[JURIST] A panel of the US Court of Appeals for the Ninth Circuit [official website] ruled [opinion, PDF] 2-1 Friday that Seattle's parade law is unconstitutional. The court was asked to decide whether the Seattle Municipal Ordinance [text] violates the free speech guarantees of the First Amendment [text] by granting a city licensing official unduly broad discretion. Judge Raymond Fisher wrote for the majority:
The Parade Ordinances open-ended standard, combined with the absence of a requirement that officials articulate their reasons or an administrative-judicial review process, vests the Seattle Chief of Police with sweeping authority to determine whether or not a parade may utilize the forum of the streets to broadcast its message. The First Amendment prohibits placing such unfettered discretion in the hands of licensing officials and renders the Parade Ordinance constitutionally defective on its face.The case involved the Seattle affiliate of the October 22nd Coalition to Stop Police Brutality, Repression and the Criminalization of a Generation [advocacy website] (Coalition), an unincorporated association dedicated to raising awareness of the problem of police brutality. The Coalition had applied for and received a parade permit from the Seattle Chief of Police and claimed that over the past few years these permits were subjected to conditions that the Coalition found objectionable. The Coalition argued that the Ordinance violated the First Amendment because it failed to provide sufficient guidance to the police on when they might require marchers to use the sidewalks and deny them access to the streets, thus creating an unacceptable risk that officers would arbitrarily modify certain groups permits by prohibiting them from marching in the streets based on the content of their speech.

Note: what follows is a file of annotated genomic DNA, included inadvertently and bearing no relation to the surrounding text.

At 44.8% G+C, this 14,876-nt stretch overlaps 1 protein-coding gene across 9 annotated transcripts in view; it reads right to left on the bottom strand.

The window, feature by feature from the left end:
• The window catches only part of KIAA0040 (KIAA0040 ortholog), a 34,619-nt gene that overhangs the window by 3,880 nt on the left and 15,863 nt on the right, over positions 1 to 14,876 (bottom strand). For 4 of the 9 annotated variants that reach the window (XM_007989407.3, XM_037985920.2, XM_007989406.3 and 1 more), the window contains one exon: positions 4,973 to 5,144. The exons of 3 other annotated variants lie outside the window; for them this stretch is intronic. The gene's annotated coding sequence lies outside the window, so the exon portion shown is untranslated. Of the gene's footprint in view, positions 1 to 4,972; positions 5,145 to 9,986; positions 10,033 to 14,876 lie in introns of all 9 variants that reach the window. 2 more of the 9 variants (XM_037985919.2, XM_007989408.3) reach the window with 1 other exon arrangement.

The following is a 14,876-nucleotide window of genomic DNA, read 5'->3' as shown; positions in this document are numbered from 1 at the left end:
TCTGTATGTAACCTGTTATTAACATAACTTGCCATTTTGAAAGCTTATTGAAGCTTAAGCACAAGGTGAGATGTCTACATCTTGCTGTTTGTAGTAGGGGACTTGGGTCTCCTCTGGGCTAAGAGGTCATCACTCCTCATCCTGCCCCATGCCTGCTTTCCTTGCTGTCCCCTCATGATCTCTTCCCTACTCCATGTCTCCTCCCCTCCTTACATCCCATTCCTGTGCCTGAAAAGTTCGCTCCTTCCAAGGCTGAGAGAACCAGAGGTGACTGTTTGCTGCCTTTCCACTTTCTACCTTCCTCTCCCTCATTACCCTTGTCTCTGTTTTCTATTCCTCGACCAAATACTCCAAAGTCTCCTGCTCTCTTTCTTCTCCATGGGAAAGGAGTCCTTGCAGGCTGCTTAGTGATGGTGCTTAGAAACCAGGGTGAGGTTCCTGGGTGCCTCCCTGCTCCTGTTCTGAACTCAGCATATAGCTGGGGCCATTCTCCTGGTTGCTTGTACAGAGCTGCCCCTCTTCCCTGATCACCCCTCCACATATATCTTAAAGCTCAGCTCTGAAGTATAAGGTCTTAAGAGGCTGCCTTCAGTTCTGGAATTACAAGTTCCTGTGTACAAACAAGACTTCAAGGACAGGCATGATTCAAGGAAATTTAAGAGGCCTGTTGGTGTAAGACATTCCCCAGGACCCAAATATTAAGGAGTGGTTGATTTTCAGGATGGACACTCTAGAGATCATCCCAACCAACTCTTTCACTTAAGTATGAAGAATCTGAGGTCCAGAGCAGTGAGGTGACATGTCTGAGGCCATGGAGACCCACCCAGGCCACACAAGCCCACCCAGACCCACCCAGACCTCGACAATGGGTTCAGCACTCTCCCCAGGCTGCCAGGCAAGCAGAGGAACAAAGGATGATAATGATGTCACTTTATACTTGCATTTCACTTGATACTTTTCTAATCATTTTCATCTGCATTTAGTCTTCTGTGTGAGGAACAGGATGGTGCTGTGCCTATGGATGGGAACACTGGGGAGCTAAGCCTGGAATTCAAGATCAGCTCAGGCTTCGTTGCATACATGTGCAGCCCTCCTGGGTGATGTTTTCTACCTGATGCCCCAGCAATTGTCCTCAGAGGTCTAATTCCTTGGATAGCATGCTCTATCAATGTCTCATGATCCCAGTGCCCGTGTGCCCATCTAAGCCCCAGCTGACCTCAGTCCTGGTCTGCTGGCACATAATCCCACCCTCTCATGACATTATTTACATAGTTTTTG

Parade laws in a number of US cities have been successfully challenged by activists in recent years. In 2006, New York City Criminal Court Judge Gerald Harris ruled [opinion, PDF] that the Citys parade permit law was hopelessly overbroad and constitutes a burden on free expression that is more than the First Amendment can bear. In 2003, a federal court judge ordered the city of Pittsburgh [JURIST report] to revise its parade permit issuing ordinance after three civil rights organizations and the ACLU filed suit against the city alleging it discriminated against certain groups when issuing parade permits. In 2001, Honolulu amended its parade permit system [ACLU press release] to avoid a similar ACLU suit.